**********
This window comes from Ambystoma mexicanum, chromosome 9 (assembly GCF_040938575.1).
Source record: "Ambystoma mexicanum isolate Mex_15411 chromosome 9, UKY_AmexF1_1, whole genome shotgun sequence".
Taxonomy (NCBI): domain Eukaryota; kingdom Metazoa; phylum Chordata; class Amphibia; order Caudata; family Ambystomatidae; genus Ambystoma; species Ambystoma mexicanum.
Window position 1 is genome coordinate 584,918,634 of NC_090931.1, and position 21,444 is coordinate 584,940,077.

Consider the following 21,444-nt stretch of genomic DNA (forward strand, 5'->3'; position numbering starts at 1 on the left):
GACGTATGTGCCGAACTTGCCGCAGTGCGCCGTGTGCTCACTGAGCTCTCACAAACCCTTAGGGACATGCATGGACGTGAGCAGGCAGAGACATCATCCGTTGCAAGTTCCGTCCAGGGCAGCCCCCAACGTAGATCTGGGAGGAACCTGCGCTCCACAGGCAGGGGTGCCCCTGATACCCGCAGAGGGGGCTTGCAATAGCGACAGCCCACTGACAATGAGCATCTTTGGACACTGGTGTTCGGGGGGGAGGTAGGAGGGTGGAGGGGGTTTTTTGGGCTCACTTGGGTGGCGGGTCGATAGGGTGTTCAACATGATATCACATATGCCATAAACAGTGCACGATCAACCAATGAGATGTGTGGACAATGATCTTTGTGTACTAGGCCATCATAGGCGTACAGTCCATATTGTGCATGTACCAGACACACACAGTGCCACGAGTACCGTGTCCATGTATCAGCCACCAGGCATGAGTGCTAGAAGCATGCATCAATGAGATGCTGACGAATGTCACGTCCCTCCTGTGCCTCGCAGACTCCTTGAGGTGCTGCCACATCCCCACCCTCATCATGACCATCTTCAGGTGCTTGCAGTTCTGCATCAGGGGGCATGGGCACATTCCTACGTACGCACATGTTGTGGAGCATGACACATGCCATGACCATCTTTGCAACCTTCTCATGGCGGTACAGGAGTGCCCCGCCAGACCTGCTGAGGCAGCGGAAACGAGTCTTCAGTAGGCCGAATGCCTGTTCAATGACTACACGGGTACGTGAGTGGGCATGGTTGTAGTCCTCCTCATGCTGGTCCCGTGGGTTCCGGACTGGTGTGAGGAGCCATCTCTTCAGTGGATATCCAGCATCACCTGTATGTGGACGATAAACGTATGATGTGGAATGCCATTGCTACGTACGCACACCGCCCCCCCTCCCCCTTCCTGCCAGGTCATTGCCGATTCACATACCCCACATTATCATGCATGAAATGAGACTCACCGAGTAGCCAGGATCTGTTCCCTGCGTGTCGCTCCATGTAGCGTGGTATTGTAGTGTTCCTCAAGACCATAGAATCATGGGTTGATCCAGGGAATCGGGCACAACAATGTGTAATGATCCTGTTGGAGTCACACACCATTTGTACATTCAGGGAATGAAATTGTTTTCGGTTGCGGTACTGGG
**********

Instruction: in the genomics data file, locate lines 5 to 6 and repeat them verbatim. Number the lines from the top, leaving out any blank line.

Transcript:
Consider the following 21,444-nt stretch of genomic DNA (forward strand, 5'->3'; position numbering starts at 1 on the left):
GACGTATGTGCCGAACTTGCCGCAGTGCGCCGTGTGCTCACTGAGCTCTCACAAACCCTTAGGGACATGCATGGACGTGAGCAGGCAGAGACATCATCCGTTGCAAGTTCCGTCCAGGGCAGCCCCCAACGTAGATCTGGGAGGAACCTGCGCTCCACAGGCAGGGGTGCCCCTGATACCCGCAGAGGGGGCTTGCAATAGCGACAGCCCACTGACAATGAGCATCTTTGGACACTGGTGTTCGGGGGGGAGGTAGGAGGGTGGAGGGGGTTTTTTGGGCTCACTTGGGTGGCGGGTCGATAGGGTGTTCAACATGATATCACATATGCCATAAACAGTGCACGATCAACCAATGAGATGTGTGGACAATGATCTTTGTGTACTAGGCCATCATAGGCGTACAGTCCATATTGTGCATGTACCAGACACACACAGTGCCACGAGTACCGTGTCCATGTATCAGCCACCAGGCATGAGTGCTAGAAGCATGCATCAATGAGATGCTGACGAATGTCACGTCCCTCCTGTGCCTCGCAGACTCCTTGAGGTGCTGCCACATCCCCACCCTCATCATGACCATCTTCAGGTGCTTGCAGTTCTGCATCAGGGGGCATGGGCACATTCCTACGTACGCACATGTTGTGGAGCATGACACATGCCATGACCATCTTTGCAACCTTCTCATGGCGGTACAGGAGTGCCCCGCCAGACCTGCTGAGGCAGCGGAAACGAGTCTTCAGTAGGCCGAATGCCTGTTCAATGACTACACGGGTACGTGAGTGGGCATGGTTGTAGTCCTCCTCATGCTGGTCCCGTGGGTTCCGGACTGGTGTGAGGAGCCATCTCTTCAGTGGATATCCAGCATCACCTGTATGTGGACGATAAACGTATGATGTGGAATGCCATTGCTACGTACGCACACCGCCCCCCCTCCCCCTTCCTGCCAGGTCATTGCCGATTCACATACCCCACATTATCATGCATGAAATGAGACTCACCGAGTAGCCAGGATCTGTTCCCTGCGTGTCGCTCCATGTAGCGTGGTATTGTAGTGTTCCTCAAGACCATAGAATCATGGGTTGATCCAGGGAATCGGGCACAACAATGTGTAATGATCCTGTTGGAGTCACACACCATTTGTACATTCAGGGAATGAAATTGTTTTCGGTTGCGGTACTGGG